When you say that to a missionary who commonly places others before themselves, naturally they will remove themselves in an effort to be a good missionary. Thus, the IMB wanted 600-800 and instead got almost 1,000. Why? Because these missionaries would rather step aside than to see the IMB or other missionaries suffer. So were they forced to take the package literally, no. It was simply worded politely in such a way so as to prevent the IMB from going to that step. As if to say, we're going to offer this but if you don't take it we will be forced to do it, because the numbers will force us to. That's just how I see it.

If SBC churches are not able to send their own missionaries and the IMB is inadequate, then it will force smaller churches to look for other missions avenues. This will be outside of the SBC network. When a church chooses to fund a missionary that is not of the SBC network then theology becomes a top concern. Why? Because there is no guarantee that missionary will teach according to SBC doctrines. For example many in Africa are mixing charismatic practices into the church because it relates to the cultures more mystic attributes. I do not agree with that practice and feel we should be cautious of this allowance. In my opinion it's the same as a stateside church supporting same sex marriage. Because these missionaries are not SBC/IMB then we have no say so regarding the legitimacy of their doctrine because they are not under our official statement.

When we see the IMB shrinking and it's ministry becomes more and more disabled, small churches are going to be forced to look elsewhere. This is not healthy as the IMB has and is our best opportunity.

I believe our greatest failure is in that of making disciples. We've been focused on making converts. As a result we've focused heavily on evangelism but little on discipleship. Yes, we are to go to all nations, but that was the original mandate to those who were listening. If we make disciples in every land there should be no need for missionaries because those disciples would be making disciples and teaching others to do the same.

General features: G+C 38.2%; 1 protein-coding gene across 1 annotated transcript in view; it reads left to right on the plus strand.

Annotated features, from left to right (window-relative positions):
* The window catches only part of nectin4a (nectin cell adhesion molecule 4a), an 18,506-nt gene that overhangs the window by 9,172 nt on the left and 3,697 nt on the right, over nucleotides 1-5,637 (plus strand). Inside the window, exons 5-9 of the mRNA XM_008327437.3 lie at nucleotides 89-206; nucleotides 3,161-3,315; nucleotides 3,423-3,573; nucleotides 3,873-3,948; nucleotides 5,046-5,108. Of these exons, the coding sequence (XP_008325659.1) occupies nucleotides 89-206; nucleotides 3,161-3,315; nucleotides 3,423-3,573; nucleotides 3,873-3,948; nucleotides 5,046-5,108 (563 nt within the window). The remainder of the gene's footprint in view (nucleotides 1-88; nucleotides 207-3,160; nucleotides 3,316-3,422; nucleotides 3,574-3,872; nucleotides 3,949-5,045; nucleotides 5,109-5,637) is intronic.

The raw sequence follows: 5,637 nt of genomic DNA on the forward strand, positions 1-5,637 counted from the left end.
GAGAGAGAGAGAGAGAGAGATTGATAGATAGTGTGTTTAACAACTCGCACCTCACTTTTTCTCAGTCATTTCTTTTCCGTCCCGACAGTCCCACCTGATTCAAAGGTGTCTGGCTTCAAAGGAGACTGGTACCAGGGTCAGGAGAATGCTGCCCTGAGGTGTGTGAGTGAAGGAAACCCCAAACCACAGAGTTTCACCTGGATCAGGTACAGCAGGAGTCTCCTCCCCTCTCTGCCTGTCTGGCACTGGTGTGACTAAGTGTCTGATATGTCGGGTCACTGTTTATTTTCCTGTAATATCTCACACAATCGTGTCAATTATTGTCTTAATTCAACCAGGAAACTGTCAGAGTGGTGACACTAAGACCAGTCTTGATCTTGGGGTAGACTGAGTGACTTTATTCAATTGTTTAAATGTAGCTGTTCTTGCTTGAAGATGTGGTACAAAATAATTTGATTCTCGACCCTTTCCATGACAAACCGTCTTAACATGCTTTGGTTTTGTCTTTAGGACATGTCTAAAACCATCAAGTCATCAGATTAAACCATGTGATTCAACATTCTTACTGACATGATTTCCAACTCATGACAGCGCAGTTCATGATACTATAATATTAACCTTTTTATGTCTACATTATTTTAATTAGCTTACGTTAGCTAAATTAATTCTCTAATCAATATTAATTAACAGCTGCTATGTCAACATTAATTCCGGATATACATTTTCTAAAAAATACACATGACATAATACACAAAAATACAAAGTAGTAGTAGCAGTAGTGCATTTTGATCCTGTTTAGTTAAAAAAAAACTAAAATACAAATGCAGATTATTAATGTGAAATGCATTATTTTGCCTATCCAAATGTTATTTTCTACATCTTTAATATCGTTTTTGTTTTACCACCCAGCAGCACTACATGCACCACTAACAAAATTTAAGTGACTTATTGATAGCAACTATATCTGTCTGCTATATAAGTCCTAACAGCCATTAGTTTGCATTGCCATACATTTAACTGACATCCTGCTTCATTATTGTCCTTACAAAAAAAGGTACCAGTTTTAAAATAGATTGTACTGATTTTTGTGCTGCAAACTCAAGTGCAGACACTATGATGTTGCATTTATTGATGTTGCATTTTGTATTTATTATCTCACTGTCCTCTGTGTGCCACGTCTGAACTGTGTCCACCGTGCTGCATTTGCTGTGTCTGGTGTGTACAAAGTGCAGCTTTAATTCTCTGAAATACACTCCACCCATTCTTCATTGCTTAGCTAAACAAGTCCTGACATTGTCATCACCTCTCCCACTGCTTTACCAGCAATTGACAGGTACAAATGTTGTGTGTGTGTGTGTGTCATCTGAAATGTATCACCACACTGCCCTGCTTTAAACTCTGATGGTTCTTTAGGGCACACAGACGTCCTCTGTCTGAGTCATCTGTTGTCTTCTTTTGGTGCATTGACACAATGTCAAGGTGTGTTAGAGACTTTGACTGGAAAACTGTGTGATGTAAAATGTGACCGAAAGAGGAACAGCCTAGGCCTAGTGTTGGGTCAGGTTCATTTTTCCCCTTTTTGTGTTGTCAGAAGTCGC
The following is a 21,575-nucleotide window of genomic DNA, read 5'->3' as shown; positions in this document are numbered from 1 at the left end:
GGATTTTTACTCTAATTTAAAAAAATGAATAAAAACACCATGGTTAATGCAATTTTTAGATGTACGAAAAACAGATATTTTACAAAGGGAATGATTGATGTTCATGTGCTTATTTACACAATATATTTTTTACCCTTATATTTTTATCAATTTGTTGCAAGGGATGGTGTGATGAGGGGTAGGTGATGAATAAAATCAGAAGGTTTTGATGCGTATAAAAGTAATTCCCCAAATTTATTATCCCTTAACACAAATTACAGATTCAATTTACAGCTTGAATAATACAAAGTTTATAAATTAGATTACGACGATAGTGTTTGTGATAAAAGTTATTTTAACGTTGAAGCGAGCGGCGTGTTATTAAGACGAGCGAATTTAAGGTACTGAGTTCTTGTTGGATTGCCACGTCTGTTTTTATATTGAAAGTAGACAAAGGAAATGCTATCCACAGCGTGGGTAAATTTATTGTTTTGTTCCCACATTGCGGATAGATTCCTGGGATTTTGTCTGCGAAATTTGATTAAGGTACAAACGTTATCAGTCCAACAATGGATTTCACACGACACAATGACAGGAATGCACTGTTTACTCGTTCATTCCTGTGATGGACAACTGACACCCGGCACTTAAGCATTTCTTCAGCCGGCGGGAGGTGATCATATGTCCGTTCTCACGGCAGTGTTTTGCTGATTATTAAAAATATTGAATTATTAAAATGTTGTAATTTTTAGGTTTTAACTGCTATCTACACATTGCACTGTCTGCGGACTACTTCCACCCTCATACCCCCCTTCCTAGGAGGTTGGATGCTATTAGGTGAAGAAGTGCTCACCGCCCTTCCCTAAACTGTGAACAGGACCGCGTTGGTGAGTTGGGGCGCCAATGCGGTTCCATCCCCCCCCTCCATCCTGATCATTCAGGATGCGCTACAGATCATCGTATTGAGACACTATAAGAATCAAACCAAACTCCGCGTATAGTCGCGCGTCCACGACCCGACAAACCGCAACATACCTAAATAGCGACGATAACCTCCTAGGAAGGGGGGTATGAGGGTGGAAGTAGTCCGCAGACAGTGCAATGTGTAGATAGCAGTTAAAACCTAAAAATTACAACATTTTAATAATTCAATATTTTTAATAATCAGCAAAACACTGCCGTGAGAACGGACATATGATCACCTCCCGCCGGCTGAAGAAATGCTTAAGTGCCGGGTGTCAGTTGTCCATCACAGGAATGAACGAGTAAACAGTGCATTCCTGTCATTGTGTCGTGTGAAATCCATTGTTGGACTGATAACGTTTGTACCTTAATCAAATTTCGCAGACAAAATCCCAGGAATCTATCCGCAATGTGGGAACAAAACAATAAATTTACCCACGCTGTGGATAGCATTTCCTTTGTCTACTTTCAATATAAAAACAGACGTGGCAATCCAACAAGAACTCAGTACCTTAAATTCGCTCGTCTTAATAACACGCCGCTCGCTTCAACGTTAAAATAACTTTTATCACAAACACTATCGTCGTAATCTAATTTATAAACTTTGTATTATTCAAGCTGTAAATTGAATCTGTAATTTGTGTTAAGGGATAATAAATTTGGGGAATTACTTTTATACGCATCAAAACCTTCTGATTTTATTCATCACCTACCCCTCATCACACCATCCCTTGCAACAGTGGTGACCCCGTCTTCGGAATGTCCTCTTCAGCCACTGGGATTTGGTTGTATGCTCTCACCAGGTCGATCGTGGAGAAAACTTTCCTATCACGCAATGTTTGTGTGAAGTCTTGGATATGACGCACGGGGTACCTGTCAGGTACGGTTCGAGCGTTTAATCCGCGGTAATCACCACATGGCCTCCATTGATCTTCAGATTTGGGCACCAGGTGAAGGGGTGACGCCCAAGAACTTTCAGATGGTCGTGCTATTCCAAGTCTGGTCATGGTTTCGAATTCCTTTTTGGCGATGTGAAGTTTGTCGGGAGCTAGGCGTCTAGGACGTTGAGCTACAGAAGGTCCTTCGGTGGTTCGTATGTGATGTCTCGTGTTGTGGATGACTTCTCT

By that, I do not mean that we don't go or send missionaries at all. I simply believe that we must get better at making true disciples and not pew sitters or just church attenders. The mandate of Christ was to all believers. Everyone is a disciple maker but very few accept that responsibility.

Should the IMB continue to shrink then it's viability is threatened. When current leadership continues to encourage private church SBC missionaries, then the IMB pool is most definitely going to shrink. Churches like ours welcome personal involvement, but the truth is that many aren't like us. They don't want personal involvement and seek only to send a check. That's fine if the reason they only support financially is to keep feet on the ground at home. We don't need to put them in a situation at which they have to find their own missionaries to support. Why? Because some will not want to undertake that effort and as a result more will let their missions support fall to the wayside.

In the end this will further spell the end for the IMB. For these reasons, I'm very concerned about the long term viability of the IMB.

Bryan Taunton is founding pastor of ChristPoint Community Church in Sylacauga, Ala. where he has served five years. He also serves as current president of the Coosa Valley Ministerial Association.